) and only a couple light scratches to a rear panel opposite the embossing which is pretty decent for these bottles which can be somewhat faint at times.It also has some nice waviness to the glass and an overall look of crudity commensurate with the early era of its manufacture. 0 WASHINGTON - JACKSON pint flask - Here is a pretty nice example of a popular New England flask, most likely made at either the Coventry Glass Works (Conn.) or Keene Glass Works (NH - Marlboro St.) in the 1840s or early 1850s.are not particularly rare but are a big hit with collectors.

The bubble is not open at all inside or outside but has that small hairline which is visible (just above the arrow) in the close-up image at this link: close-up of the shoulder, neck and finish. Applied double ring finish or lip, "open" pontil scarred base (this having the "double" blowpipe pontil scar that is seen on these bottles at times; click here to view base), a beautiful bright & rich medium golden amber, and dating from the 1850s.

An overall excellent example that is as made from the factory but priced considering the small "issue." Bininger Barrel Bourbon - It has been awhile since I've had a Bininger barrel to offer but here is one now - the "small" size (8") of the Bininger barrels. These also come with smooth non-pontiled bases which must date around the Civil War as these bottles were produced for some time given their relative abundance.

Bottle acquired for and pictured on the Historic Bottle Website. The "Old Doctor" bottles were used by the same-named poseur and competitor of the more common Dr. This bottle is a beautiful medium clear green or blue green depending on ones eye; the images show the color well.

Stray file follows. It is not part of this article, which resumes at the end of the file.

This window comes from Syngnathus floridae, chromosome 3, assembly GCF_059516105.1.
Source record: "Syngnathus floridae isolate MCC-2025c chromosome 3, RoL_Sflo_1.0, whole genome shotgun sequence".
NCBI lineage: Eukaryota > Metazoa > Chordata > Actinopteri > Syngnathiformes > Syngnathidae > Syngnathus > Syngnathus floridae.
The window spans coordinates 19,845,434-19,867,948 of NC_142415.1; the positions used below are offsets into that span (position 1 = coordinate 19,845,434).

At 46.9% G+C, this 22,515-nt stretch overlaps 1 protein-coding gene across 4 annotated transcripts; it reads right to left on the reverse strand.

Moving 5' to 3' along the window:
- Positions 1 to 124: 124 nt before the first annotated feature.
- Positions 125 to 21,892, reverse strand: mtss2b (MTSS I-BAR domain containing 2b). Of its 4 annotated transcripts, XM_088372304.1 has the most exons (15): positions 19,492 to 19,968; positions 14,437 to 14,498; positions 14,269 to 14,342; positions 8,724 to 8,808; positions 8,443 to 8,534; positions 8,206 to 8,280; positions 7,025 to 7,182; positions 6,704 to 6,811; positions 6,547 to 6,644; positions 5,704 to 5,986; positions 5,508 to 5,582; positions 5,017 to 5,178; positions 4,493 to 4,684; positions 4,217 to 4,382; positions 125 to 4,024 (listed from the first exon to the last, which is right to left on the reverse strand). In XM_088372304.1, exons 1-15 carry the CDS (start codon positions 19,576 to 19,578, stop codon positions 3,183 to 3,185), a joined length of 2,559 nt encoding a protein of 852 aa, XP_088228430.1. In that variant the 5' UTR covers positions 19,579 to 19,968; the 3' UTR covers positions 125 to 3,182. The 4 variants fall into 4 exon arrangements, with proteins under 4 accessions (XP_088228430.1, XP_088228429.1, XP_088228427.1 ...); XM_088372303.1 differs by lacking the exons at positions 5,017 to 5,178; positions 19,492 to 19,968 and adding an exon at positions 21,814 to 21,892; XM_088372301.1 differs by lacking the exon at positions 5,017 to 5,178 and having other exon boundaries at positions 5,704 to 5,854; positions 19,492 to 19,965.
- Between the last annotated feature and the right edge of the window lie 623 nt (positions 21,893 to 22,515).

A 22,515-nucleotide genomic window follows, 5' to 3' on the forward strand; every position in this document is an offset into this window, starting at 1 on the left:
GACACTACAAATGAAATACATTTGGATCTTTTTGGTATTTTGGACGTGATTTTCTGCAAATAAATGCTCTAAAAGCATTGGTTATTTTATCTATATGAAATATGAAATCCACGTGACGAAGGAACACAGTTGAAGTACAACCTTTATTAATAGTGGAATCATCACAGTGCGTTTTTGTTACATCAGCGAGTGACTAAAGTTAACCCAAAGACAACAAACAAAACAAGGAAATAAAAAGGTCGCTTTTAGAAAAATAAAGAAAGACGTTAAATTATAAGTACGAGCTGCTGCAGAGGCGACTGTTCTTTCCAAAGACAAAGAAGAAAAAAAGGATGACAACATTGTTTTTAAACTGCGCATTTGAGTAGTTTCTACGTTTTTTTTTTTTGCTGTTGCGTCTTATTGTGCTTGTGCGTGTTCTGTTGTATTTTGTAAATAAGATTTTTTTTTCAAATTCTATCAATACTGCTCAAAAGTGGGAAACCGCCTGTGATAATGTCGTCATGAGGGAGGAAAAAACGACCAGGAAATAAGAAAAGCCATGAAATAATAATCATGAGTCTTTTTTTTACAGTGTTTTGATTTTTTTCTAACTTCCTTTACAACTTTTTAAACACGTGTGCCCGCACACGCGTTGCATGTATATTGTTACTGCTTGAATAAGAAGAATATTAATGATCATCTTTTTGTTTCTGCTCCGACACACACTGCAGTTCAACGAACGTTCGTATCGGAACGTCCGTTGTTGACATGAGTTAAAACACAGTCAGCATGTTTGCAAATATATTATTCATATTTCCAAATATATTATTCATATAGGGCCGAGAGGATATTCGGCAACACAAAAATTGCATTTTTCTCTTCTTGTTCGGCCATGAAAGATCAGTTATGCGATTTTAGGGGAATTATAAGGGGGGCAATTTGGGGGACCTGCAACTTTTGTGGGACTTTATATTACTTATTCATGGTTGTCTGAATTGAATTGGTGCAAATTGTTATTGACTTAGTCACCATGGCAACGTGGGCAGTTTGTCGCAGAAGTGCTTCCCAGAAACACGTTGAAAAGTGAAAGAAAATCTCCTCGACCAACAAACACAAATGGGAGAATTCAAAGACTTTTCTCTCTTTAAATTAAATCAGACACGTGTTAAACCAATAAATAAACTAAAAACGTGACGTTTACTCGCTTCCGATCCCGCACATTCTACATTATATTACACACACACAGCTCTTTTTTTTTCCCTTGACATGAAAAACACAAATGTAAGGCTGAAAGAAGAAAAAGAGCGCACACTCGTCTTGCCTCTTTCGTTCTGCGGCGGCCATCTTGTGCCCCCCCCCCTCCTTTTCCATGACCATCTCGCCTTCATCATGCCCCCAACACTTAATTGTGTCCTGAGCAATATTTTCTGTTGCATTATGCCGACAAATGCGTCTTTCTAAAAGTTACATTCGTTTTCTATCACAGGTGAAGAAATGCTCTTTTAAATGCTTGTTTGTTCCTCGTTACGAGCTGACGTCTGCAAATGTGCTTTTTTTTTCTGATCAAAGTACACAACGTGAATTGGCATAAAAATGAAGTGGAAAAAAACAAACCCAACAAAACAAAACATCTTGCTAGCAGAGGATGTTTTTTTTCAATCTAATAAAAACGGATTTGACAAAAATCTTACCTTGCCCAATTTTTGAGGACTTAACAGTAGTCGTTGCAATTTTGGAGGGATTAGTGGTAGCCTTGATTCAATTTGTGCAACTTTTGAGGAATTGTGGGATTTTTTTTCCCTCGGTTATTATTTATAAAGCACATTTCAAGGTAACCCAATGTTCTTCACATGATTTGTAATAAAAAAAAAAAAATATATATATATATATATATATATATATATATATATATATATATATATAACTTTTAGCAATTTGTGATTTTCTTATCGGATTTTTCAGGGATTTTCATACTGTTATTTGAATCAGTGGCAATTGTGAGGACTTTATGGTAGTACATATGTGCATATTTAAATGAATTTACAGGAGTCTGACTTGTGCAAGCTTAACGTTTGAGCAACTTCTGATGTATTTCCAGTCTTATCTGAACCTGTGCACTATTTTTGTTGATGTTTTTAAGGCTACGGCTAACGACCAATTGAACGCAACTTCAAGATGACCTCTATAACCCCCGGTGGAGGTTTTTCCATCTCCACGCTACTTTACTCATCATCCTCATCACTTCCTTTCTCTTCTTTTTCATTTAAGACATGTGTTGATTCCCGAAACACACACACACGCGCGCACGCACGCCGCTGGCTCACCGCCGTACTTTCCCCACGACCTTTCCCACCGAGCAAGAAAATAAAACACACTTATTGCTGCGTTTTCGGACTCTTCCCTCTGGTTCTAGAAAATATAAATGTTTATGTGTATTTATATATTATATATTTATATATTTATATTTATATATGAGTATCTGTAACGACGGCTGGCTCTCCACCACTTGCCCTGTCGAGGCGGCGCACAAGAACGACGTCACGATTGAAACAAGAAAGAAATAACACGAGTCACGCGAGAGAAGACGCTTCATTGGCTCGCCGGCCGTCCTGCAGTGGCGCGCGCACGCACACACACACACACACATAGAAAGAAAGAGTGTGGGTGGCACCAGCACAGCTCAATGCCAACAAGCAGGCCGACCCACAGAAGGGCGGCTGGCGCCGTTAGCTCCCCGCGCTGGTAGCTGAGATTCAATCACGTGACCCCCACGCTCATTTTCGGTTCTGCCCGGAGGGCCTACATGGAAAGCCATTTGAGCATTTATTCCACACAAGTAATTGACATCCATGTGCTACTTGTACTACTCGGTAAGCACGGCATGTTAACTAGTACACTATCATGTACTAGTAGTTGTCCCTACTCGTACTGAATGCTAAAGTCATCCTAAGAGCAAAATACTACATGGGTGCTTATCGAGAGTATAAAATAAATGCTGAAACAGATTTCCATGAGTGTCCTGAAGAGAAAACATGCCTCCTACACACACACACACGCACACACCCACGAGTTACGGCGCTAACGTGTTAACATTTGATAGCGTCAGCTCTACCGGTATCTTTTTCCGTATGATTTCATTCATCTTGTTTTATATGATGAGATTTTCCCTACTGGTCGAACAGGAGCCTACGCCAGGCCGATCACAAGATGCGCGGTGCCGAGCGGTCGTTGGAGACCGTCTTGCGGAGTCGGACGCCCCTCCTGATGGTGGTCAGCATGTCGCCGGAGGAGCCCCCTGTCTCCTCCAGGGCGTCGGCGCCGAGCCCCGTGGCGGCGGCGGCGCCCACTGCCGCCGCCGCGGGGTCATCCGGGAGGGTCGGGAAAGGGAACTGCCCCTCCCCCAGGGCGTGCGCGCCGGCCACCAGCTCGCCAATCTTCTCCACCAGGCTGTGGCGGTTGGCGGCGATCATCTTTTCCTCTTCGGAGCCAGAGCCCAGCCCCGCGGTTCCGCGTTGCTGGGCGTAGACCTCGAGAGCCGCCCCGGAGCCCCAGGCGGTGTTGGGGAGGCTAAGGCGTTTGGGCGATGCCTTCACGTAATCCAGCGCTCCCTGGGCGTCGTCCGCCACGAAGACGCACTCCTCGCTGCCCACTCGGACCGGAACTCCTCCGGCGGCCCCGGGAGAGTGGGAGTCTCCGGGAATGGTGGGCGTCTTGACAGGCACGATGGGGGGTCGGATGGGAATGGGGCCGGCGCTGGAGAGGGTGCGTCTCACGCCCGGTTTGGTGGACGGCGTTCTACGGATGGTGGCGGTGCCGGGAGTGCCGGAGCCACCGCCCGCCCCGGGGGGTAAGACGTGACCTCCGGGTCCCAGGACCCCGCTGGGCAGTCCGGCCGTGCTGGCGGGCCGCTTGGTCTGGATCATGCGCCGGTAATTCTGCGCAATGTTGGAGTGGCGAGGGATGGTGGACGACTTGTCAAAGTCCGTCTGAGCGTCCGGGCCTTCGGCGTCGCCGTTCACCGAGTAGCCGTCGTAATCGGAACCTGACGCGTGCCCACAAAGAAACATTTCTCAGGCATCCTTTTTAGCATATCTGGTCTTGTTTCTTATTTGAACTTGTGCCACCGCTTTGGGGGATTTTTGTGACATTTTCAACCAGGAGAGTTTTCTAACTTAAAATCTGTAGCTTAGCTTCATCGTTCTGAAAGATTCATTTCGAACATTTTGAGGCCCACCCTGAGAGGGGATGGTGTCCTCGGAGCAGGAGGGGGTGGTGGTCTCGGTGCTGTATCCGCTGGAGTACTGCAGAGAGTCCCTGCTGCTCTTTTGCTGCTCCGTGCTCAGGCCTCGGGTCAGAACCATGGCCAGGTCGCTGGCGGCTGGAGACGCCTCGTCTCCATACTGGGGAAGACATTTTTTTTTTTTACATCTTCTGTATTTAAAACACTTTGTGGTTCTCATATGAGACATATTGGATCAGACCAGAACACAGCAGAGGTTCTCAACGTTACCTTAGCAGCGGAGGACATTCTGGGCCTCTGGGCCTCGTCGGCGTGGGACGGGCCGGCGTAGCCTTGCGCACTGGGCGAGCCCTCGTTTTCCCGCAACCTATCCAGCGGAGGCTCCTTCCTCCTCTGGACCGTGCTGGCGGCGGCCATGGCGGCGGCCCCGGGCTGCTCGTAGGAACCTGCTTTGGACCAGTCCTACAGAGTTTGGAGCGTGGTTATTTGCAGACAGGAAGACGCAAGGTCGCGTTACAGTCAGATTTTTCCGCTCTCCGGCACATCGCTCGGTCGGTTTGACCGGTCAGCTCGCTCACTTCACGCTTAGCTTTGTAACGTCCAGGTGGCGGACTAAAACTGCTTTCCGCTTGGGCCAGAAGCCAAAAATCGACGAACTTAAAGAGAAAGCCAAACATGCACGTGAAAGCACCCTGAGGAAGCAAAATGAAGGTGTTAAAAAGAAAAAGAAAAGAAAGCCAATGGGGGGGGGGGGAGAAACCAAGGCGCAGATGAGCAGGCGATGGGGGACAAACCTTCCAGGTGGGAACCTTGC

It is 9.5" tall, has a crudely applied "oil" finish or lip, a distinctly iron pontiled base (click on the image to see a larger version), and dates from the 1850s most likely.

The offered example is a nice blue aqua in color, has a crudely rolled lip or finish, a blowpipe type pontil scar to the domed base, and dates from the 1840 to 1860 era.

The bottle is near mint with no chips, cracks or staining (may have been professionally cleaned?

This example is essentially "attic" mint having no evidence whatsoever of being buried, i.e., no staining, no chips, or cracks..a little wear on the base from having sat somewhere for 150 years.

The bottle has some scattered bubbles in the very clean glass including a large one on the shoulder which has a very fine, in-making (1/4" or -) fracture on the inside surface of the bubble. This along with four horizontal rings each at the upper and lower body and three rings bracketing the middle portion above the circular embossing.

This is the earlier example made from the same mold that was used for either the W & Co / N. Click base view to view this light but distinct pontil scar.